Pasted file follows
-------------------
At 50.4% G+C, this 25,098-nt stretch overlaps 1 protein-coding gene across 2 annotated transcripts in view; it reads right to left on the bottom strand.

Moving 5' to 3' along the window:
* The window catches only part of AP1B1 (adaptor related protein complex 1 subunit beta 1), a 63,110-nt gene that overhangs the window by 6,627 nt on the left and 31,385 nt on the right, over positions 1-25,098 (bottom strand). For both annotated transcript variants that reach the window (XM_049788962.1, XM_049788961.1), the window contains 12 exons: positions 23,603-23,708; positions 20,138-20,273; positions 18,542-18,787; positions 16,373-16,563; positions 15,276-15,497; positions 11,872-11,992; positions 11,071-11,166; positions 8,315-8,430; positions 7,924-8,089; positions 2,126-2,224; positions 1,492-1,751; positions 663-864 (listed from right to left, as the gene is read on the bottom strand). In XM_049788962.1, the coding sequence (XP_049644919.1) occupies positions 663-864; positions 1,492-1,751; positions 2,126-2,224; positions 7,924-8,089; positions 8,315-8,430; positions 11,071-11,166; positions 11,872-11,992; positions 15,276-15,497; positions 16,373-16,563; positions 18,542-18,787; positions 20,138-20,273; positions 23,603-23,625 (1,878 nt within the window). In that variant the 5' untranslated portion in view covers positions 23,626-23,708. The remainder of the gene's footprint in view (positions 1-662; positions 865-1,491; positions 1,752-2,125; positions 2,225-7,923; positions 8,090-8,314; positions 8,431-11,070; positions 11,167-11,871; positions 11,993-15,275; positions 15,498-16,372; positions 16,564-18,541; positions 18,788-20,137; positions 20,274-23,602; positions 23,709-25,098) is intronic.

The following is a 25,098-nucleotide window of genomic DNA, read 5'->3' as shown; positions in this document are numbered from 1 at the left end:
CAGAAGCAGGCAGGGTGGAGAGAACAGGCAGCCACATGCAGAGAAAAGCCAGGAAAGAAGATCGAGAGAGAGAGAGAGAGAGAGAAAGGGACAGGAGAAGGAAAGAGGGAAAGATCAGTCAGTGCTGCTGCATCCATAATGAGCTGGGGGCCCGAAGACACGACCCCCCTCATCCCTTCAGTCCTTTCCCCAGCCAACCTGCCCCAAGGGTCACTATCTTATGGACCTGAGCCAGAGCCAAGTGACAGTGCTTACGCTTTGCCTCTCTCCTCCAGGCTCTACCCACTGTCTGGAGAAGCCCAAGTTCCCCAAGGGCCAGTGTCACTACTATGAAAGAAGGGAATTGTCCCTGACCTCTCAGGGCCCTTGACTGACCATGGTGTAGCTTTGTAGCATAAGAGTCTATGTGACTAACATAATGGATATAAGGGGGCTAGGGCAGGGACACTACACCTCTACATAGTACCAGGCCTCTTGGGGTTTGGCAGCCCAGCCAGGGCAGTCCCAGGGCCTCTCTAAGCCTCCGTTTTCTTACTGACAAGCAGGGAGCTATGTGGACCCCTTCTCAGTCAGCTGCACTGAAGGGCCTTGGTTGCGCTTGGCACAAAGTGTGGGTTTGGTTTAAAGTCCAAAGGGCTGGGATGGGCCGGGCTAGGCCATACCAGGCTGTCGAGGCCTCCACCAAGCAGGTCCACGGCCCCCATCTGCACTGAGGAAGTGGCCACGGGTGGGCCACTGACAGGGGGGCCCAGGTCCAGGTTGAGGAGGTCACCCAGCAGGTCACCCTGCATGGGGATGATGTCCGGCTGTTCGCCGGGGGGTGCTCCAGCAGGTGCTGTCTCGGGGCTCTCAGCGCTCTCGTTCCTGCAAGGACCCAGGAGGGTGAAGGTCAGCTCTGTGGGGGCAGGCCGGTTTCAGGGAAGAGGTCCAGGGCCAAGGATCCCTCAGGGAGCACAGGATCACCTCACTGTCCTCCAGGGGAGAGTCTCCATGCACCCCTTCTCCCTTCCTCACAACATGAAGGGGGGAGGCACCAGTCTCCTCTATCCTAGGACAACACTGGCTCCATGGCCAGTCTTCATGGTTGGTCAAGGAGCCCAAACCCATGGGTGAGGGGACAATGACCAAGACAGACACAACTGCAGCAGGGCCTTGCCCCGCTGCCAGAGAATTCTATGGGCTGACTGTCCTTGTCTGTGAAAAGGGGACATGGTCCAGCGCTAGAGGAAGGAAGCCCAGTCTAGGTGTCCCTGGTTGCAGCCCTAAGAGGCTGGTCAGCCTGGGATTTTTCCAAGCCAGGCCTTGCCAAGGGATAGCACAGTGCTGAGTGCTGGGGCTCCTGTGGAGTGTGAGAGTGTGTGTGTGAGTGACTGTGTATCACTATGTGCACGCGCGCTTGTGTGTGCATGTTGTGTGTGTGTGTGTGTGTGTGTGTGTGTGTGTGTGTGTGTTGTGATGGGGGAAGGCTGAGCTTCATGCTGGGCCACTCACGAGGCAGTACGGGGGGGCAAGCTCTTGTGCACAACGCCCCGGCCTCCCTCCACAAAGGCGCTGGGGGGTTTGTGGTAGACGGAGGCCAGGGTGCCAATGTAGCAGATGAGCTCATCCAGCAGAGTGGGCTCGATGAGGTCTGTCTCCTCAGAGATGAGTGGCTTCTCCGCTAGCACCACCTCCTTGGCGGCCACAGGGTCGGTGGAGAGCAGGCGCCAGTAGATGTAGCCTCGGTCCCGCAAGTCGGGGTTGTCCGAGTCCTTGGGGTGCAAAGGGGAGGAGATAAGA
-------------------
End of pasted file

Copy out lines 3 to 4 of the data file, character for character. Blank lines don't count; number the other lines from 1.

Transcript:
* The window catches only part of AP1B1 (adaptor related protein complex 1 subunit beta 1), a 63,110-nt gene that overhangs the window by 6,627 nt on the left and 31,385 nt on the right, over positions 1-25,098 (bottom strand). For both annotated transcript variants that reach the window (XM_049788962.1, XM_049788961.1), the window contains 12 exons: positions 23,603-23,708; positions 20,138-20,273; positions 18,542-18,787; positions 16,373-16,563; positions 15,276-15,497; positions 11,872-11,992; positions 11,071-11,166; positions 8,315-8,430; positions 7,924-8,089; positions 2,126-2,224; positions 1,492-1,751; positions 663-864 (listed from right to left, as the gene is read on the bottom strand). In XM_049788962.1, the coding sequence (XP_049644919.1) occupies positions 663-864; positions 1,492-1,751; positions 2,126-2,224; positions 7,924-8,089; positions 8,315-8,430; positions 11,071-11,166; positions 11,872-11,992; positions 15,276-15,497; positions 16,373-16,563; positions 18,542-18,787; positions 20,138-20,273; positions 23,603-23,625 (1,878 nt within the window). In that variant the 5' untranslated portion in view covers positions 23,626-23,708. The remainder of the gene's footprint in view (positions 1-662; positions 865-1,491; positions 1,752-2,125; positions 2,225-7,923; positions 8,090-8,314; positions 8,431-11,070; positions 11,167-11,871; positions 11,993-15,275; positions 15,498-16,372; positions 16,564-18,541; positions 18,788-20,137; positions 20,274-23,602; positions 23,709-25,098) is intronic.

The following is a 25,098-nucleotide window of genomic DNA, read 5'->3' as shown; positions in this document are numbered from 1 at the left end: